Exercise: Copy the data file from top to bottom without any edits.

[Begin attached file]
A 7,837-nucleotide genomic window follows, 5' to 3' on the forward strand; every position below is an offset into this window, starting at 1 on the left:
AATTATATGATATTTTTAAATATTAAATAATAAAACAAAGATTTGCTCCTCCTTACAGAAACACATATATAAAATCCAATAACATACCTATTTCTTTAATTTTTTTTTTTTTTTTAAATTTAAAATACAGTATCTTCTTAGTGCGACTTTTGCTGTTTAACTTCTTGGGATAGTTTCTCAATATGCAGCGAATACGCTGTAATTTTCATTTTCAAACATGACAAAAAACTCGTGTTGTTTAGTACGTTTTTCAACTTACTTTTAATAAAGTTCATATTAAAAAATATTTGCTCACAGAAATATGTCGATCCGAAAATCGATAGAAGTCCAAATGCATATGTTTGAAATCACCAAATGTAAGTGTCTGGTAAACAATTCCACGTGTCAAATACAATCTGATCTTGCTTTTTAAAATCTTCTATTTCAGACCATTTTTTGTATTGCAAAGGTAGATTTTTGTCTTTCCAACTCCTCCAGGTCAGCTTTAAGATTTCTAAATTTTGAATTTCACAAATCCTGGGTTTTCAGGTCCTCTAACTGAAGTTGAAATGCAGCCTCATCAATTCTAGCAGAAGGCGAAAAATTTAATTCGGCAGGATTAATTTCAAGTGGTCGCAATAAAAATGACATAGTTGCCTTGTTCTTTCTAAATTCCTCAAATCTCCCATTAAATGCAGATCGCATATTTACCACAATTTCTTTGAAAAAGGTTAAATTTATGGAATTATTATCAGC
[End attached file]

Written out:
A 7,837-nucleotide genomic window follows, 5' to 3' on the forward strand; every position below is an offset into this window, starting at 1 on the left:
AATTATATGATATTTTTAAATATTAAATAATAAAACAAAGATTTGCTCCTCCTTACAGAAACACATATATAAAATCCAATAACATACCTATTTCTTTAATTTTTTTTTTTTTTTTAAATTTAAAATACAGTATCTTCTTAGTGCGACTTTTGCTGTTTAACTTCTTGGGATAGTTTCTCAATATGCAGCGAATACGCTGTAATTTTCATTTTCAAACATGACAAAAAACTCGTGTTGTTTAGTACGTTTTTCAACTTACTTTTAATAAAGTTCATATTAAAAAATATTTGCTCACAGAAATATGTCGATCCGAAAATCGATAGAAGTCCAAATGCATATGTTTGAAATCACCAAATGTAAGTGTCTGGTAAACAATTCCACGTGTCAAATACAATCTGATCTTGCTTTTTAAAATCTTCTATTTCAGACCATTTTTTGTATTGCAAAGGTAGATTTTTGTCTTTCCAACTCCTCCAGGTCAGCTTTAAGATTTCTAAATTTTGAATTTCACAAATCCTGGGTTTTCAGGTCCTCTAACTGAAGTTGAAATGCAGCCTCATCAATTCTAGCAGAAGGCGAAAAATTTAATTCGGCAGGATTAATTTCAAGTGGTCGCAATAAAAATGACATAGTTGCCTTGTTCTTTCTAAATTCCTCAAATCTCCCATTAAATGCAGATCGCATATTTACCACAATTTCTTTGAAAAAGGTTAAATTTATGGAATTATTATCAGC